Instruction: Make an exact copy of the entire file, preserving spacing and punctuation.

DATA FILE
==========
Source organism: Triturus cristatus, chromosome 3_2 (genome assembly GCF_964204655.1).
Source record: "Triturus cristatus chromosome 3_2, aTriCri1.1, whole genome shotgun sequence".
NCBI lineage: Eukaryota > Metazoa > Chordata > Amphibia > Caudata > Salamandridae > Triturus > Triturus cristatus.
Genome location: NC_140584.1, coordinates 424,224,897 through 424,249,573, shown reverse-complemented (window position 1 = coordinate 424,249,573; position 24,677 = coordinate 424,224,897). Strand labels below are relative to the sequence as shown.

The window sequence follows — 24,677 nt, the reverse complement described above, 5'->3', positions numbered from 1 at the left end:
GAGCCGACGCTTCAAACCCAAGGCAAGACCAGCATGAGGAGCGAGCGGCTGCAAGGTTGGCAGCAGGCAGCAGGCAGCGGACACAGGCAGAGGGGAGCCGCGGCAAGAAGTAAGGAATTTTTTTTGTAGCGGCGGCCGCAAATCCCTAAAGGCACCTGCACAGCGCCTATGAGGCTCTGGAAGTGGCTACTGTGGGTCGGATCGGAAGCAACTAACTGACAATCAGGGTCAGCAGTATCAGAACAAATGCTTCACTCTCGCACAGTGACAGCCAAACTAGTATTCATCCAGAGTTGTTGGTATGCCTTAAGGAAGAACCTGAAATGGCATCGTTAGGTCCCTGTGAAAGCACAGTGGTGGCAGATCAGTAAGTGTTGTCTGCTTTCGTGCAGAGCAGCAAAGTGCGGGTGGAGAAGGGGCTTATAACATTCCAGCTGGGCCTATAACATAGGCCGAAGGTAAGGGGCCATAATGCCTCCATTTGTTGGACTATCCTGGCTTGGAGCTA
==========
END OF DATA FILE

Source organism: Triturus cristatus, chromosome 3_2 (genome assembly GCF_964204655.1).
Source record: "Triturus cristatus chromosome 3_2, aTriCri1.1, whole genome shotgun sequence".
NCBI lineage: Eukaryota > Metazoa > Chordata > Amphibia > Caudata > Salamandridae > Triturus > Triturus cristatus.
Genome location: NC_140584.1, coordinates 424,224,897 through 424,249,573, shown reverse-complemented (window position 1 = coordinate 424,249,573; position 24,677 = coordinate 424,224,897). Strand labels below are relative to the sequence as shown.

The window sequence follows — 24,677 nt, the reverse complement described above, 5'->3', positions numbered from 1 at the left end:
GAGCCGACGCTTCAAACCCAAGGCAAGACCAGCATGAGGAGCGAGCGGCTGCAAGGTTGGCAGCAGGCAGCAGGCAGCGGACACAGGCAGAGGGGAGCCGCGGCAAGAAGTAAGGAATTTTTTTTGTAGCGGCGGCCGCAAATCCCTAAAGGCACCTGCACAGCGCCTATGAGGCTCTGGAAGTGGCTACTGTGGGTCGGATCGGAAGCAACTAACTGACAATCAGGGTCAGCAGTATCAGAACAAATGCTTCACTCTCGCACAGTGACAGCCAAACTAGTATTCATCCAGAGTTGTTGGTATGCCTTAAGGAAGAACCTGAAATGGCATCGTTAGGTCCCTGTGAAAGCACAGTGGTGGCAGATCAGTAAGTGTTGTCTGCTTTCGTGCAGAGCAGCAAAGTGCGGGTGGAGAAGGGGCTTATAACATTCCAGCTGGGCCTATAACATAGGCCGAAGGTAAGGGGCCATAATGCCTCCATTTGTTGGACTATCCTGGCTTGGAGCTA